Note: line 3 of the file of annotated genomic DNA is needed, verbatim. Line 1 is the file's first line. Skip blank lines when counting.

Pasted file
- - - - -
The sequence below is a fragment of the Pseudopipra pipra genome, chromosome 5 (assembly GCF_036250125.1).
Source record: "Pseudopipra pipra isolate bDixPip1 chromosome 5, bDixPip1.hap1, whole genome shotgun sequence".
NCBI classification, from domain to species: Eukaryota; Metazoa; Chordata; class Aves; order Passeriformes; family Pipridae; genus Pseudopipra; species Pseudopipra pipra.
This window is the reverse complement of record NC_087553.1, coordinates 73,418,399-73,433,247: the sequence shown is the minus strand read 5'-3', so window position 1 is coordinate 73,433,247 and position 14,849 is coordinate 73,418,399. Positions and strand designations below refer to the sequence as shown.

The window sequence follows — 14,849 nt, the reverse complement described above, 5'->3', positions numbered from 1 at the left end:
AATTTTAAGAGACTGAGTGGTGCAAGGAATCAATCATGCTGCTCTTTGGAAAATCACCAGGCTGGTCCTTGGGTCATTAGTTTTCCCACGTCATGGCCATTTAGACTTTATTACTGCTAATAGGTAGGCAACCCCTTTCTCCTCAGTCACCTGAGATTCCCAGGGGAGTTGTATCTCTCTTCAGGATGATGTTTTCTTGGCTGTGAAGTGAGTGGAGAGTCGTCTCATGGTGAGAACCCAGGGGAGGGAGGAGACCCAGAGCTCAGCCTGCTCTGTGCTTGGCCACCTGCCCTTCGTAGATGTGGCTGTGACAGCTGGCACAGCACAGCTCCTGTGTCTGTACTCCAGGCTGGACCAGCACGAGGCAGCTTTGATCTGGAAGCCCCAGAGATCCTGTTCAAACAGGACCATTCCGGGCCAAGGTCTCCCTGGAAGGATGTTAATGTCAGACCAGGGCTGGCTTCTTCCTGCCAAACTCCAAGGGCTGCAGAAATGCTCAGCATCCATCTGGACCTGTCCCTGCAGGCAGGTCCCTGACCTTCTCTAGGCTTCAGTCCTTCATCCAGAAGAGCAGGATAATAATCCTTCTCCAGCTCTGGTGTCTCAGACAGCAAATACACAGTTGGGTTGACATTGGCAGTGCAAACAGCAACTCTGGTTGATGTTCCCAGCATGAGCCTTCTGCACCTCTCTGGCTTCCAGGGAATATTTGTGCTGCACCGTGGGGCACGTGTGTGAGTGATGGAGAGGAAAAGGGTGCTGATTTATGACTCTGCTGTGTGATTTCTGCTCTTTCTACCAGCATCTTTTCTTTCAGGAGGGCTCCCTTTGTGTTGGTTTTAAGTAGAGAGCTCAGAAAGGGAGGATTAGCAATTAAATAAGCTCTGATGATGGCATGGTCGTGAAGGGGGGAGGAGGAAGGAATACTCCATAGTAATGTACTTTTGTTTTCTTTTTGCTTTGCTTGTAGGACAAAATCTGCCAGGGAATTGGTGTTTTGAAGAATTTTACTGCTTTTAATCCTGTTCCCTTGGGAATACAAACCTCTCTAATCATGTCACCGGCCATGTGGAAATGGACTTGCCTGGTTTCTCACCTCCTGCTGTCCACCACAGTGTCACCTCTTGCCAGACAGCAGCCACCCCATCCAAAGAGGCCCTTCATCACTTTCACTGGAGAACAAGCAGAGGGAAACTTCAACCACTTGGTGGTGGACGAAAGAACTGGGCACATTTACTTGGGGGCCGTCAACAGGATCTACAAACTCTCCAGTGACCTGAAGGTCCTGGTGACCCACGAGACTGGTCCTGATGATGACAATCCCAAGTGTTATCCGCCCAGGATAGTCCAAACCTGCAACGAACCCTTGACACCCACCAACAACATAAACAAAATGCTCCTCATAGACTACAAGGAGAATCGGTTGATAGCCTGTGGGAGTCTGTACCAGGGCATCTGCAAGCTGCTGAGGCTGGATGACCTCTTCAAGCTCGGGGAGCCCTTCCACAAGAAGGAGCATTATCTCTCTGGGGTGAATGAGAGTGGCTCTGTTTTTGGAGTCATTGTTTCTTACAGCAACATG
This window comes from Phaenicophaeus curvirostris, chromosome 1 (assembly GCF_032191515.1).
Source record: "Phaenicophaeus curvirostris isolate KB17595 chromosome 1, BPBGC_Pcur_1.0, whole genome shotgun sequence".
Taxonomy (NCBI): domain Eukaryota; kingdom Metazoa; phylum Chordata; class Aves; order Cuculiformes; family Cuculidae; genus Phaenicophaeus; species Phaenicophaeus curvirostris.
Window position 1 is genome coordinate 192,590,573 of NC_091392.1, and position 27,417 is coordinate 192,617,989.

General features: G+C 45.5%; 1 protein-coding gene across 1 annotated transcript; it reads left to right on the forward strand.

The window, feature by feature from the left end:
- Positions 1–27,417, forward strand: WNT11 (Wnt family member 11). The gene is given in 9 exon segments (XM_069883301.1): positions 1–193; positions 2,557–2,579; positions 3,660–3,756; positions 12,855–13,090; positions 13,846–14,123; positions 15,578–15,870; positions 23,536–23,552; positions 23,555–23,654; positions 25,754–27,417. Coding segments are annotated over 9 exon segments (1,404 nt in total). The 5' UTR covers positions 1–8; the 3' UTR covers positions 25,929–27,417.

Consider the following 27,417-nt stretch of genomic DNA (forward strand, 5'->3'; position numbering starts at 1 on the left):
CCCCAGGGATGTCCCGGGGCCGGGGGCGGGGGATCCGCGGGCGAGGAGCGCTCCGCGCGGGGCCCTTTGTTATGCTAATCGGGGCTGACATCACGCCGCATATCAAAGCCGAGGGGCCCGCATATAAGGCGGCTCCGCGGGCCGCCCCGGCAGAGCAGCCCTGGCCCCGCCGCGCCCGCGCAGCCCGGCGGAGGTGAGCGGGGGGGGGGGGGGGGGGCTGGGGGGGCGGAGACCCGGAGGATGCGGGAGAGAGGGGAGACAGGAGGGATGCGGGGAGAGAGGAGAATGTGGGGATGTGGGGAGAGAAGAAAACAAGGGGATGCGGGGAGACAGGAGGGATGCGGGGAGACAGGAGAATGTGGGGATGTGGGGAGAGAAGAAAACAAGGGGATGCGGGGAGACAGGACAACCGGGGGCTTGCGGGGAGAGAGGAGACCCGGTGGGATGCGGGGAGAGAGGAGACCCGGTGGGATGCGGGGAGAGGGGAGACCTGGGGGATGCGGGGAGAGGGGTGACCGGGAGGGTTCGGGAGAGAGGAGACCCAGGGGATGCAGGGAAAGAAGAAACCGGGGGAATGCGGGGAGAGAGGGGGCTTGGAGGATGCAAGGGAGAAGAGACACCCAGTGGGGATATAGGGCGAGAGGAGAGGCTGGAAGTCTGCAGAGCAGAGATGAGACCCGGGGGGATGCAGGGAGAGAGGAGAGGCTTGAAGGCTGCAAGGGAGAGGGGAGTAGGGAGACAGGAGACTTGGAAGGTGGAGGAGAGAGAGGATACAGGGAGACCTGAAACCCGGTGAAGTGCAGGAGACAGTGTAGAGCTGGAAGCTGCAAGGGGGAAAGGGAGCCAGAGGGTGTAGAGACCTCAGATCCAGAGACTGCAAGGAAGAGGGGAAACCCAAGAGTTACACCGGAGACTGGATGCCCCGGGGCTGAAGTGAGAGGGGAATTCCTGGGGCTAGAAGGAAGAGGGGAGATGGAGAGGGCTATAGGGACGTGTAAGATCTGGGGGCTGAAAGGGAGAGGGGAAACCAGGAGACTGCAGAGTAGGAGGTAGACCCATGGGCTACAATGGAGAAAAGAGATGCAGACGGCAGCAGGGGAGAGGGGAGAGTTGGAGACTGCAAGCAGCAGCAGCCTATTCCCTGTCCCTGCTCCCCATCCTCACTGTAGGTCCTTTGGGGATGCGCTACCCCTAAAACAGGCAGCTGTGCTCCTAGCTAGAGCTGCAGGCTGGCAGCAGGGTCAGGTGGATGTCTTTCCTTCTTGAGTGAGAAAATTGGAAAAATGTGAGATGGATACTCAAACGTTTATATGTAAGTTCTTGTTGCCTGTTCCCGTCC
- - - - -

NCBI classification, from domain to species: Eukaryota; Metazoa; Chordata; class Aves; order Passeriformes; family Pipridae; genus Pseudopipra; species Pseudopipra pipra.